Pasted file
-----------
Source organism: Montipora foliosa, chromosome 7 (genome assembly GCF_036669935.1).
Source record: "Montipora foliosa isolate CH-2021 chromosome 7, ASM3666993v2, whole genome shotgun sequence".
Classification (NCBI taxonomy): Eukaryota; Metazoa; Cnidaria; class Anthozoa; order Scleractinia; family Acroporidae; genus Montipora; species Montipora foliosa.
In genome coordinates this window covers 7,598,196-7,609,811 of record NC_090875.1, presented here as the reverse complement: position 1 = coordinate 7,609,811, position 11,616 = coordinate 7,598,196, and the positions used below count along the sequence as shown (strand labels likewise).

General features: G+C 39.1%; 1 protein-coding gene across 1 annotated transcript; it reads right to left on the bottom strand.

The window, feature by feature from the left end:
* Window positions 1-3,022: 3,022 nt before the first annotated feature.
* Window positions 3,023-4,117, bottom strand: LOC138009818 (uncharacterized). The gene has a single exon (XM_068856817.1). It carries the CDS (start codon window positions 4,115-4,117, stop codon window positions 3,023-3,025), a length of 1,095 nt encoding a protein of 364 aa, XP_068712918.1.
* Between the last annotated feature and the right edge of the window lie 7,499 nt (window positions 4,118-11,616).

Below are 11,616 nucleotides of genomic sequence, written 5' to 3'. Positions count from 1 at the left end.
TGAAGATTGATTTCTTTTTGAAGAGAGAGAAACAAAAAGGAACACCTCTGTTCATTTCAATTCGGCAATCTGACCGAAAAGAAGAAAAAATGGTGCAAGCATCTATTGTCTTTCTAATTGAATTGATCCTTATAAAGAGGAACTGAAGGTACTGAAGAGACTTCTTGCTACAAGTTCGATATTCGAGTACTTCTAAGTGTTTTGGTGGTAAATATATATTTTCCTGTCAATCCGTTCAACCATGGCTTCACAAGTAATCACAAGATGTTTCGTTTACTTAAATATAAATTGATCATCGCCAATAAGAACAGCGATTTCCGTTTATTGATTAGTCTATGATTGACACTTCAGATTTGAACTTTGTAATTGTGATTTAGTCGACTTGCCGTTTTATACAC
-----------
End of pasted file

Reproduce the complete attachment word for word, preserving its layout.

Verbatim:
Source organism: Montipora foliosa, chromosome 7 (genome assembly GCF_036669935.1).
Source record: "Montipora foliosa isolate CH-2021 chromosome 7, ASM3666993v2, whole genome shotgun sequence".
Classification (NCBI taxonomy): Eukaryota; Metazoa; Cnidaria; class Anthozoa; order Scleractinia; family Acroporidae; genus Montipora; species Montipora foliosa.
In genome coordinates this window covers 7,598,196-7,609,811 of record NC_090875.1, presented here as the reverse complement: position 1 = coordinate 7,609,811, position 11,616 = coordinate 7,598,196, and the positions used below count along the sequence as shown (strand labels likewise).

General features: G+C 39.1%; 1 protein-coding gene across 1 annotated transcript; it reads right to left on the bottom strand.

The window, feature by feature from the left end:
* Window positions 1-3,022: 3,022 nt before the first annotated feature.
* Window positions 3,023-4,117, bottom strand: LOC138009818 (uncharacterized). The gene has a single exon (XM_068856817.1). It carries the CDS (start codon window positions 4,115-4,117, stop codon window positions 3,023-3,025), a length of 1,095 nt encoding a protein of 364 aa, XP_068712918.1.
* Between the last annotated feature and the right edge of the window lie 7,499 nt (window positions 4,118-11,616).

Below are 11,616 nucleotides of genomic sequence, written 5' to 3'. Positions count from 1 at the left end.
TGAAGATTGATTTCTTTTTGAAGAGAGAGAAACAAAAAGGAACACCTCTGTTCATTTCAATTCGGCAATCTGACCGAAAAGAAGAAAAAATGGTGCAAGCATCTATTGTCTTTCTAATTGAATTGATCCTTATAAAGAGGAACTGAAGGTACTGAAGAGACTTCTTGCTACAAGTTCGATATTCGAGTACTTCTAAGTGTTTTGGTGGTAAATATATATTTTCCTGTCAATCCGTTCAACCATGGCTTCACAAGTAATCACAAGATGTTTCGTTTACTTAAATATAAATTGATCATCGCCAATAAGAACAGCGATTTCCGTTTATTGATTAGTCTATGATTGACACTTCAGATTTGAACTTTGTAATTGTGATTTAGTCGACTTGCCGTTTTATACAC